We love what we do. It’s not easy, but having the ability to be artistic, tell stories, and experiment technically keeps us motivated. It also helps that it’s a very family oriented endeavor for my wife and I as business partners and collaborators. We love working with each other, and finding ways to have fun. I think there’s a convergence of technologies right now that makes storytelling very interesting. 360 filmmaking, VR, interactive, experiential, among others. There are so many ways to immerse people in stories. I could see VR taking off in the near future, it’s really incredible when well done. But nothing will ever replace a strong story in narrative, sequential form I don’t think. Regardless of the methods used.
Which filmmakers, artists or individuals have most influenced your work?
Recently we’ve been very inspired by Ava DuVernay not just with her work, but all she’s doing for the filmmaking community. Producing great content, developing fellow artists. J. A. Bayona has been really inspiring as well. The Orphanage knocked our socks off, and we really loved his work on Penny Dreadful. We’re always inspired by anything these filmmakers do: David Fincher, Spike Jonze, Spike Lee, The Coen Brothers, Terry Gilliam, among many others. It also helps to have artists we work with who inspire us. From designers, to animators, to journalists, to directors. We feel very lucky to be surrounded by so many amazing people.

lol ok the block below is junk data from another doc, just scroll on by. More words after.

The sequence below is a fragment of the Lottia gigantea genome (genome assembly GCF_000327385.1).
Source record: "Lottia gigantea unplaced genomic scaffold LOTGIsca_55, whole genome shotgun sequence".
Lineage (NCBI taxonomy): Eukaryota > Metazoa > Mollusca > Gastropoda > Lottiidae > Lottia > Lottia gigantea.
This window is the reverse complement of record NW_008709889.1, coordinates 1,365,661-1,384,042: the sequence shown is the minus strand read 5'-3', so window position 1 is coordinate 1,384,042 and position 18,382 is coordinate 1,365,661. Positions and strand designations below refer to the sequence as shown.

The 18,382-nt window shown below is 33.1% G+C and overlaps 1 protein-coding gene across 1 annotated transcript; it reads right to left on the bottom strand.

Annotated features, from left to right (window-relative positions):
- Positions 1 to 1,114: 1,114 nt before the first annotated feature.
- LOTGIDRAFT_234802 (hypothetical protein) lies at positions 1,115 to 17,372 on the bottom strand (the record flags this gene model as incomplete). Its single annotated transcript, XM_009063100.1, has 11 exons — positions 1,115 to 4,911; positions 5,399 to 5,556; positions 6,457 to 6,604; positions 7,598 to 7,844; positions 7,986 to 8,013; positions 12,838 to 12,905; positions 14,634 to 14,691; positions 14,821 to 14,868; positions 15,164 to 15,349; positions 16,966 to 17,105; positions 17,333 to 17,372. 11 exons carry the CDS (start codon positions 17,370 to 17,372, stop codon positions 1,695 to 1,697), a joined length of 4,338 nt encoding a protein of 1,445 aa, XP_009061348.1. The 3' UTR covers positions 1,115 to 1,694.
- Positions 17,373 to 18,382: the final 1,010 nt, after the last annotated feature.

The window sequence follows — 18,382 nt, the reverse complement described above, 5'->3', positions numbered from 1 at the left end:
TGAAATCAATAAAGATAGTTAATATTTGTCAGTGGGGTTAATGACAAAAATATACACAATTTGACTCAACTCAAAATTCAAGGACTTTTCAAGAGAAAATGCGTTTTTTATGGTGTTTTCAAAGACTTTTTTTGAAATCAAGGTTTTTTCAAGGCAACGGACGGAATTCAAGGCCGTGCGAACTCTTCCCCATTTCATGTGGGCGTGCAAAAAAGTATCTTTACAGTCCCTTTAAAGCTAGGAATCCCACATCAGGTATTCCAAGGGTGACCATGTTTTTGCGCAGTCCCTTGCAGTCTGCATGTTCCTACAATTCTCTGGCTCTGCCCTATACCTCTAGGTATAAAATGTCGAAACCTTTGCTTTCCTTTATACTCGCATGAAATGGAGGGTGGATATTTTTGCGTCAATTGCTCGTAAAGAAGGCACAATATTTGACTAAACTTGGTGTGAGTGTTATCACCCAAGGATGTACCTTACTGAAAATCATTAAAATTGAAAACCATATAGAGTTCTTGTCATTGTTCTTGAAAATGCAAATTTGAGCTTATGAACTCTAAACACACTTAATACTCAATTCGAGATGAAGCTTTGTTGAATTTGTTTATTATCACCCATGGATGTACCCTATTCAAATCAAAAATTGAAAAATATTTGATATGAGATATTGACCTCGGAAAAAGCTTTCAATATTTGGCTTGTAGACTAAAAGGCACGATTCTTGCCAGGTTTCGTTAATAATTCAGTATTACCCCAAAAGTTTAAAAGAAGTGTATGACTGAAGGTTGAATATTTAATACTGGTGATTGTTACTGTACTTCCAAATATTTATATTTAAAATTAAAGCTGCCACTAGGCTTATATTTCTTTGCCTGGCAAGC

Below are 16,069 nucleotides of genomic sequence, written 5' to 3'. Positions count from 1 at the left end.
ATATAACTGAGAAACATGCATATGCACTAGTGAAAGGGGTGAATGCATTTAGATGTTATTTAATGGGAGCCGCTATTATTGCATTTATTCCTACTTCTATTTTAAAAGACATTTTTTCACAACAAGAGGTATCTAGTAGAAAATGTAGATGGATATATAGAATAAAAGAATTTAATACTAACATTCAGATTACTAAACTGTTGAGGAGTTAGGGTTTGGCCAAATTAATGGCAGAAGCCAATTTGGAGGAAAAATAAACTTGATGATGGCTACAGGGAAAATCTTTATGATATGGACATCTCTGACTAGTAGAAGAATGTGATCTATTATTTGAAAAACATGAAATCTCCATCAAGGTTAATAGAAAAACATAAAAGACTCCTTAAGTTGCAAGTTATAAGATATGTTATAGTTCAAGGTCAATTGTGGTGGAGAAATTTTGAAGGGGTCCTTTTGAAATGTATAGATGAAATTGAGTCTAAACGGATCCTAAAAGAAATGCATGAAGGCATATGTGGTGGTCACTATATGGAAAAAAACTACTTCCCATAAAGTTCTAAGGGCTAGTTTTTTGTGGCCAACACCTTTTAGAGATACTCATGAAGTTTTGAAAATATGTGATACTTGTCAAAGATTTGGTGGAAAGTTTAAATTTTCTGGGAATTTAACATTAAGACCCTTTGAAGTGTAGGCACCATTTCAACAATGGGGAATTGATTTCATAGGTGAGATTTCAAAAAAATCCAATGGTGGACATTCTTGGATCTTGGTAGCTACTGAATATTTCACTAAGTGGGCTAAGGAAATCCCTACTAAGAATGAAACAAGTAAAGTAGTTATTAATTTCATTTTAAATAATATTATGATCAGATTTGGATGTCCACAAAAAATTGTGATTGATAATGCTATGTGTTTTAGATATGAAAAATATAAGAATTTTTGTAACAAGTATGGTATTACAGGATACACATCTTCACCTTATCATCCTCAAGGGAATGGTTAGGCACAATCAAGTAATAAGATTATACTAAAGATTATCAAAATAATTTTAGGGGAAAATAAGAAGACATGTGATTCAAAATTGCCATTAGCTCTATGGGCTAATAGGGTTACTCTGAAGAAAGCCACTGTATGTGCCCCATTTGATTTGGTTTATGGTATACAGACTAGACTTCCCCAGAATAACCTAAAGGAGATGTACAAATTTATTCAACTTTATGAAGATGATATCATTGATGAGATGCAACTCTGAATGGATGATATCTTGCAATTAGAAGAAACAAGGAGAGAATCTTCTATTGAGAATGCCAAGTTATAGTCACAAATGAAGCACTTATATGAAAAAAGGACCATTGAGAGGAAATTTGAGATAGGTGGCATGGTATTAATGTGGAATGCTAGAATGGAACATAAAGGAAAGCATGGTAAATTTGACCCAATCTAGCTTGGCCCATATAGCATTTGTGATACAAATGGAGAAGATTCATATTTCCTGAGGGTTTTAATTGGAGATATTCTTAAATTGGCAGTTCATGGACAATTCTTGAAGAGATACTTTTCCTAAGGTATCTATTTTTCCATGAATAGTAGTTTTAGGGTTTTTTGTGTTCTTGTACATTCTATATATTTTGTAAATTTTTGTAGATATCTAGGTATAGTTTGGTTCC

What advice would you give new filmmakers?
There’s so much that can be said really. But here are a few simple things to live by: 1. Be kind, to everyone: from the top to the bottom. One day a PA will be a Director or even your boss. And it’s just cool to be a good person. Nobody likes hiring assholes. 2. Don’t be afraid of anything: trying a cut, experimenting, or failing. It’s a difficult, scary thing to make art for the public, but even the most amazing performers often still get stage fright. You don’t have to conquer fear, you need to use it as a motivator. 3. Say yes to everything until it’s time to say no. Then say no to everything you don’t want to do. Early on, it’s great to gain experience, try new things, meet new clients and collaborators, and to put yourself out there. But after a short period of time, it’s important to find balance between the things that will help you grow and taking care of yourself and your family. We cover some of this in a blog we wrote about being a freelancer: http://www.coatofarmspost.com/its-a-freelancers-world-were-just-livin-in-it/
A detailed blog on making our animated short, “Death Loves Life” is available here (also listed above.)
We’d love to spotlight this short, but it isn’t in any Audience Awards categories at the moment (it doesn’t fit any current entry options): Death Loves Life An animated short. We just submitted a pitch video for the pre-production contest going on here. Check it out and give it a vote if you’re so inclined: https://theaudienceawards.com/films/good-intentions-by-zach-litwack-coat-of-arms-86415
Check out Coat of Arms Post Production.
Watch and vote for Good Intentions here.
This pitch is competing in the REELPITCH Challenge, Remember you can vote once a day for the duration of the contest for as many pitches as you deem worthy!
Aug 09, 2016 at 9:00am MDT (America/Denver)
Aug 18, 2016 at 9:00pm MDT (America/Denver)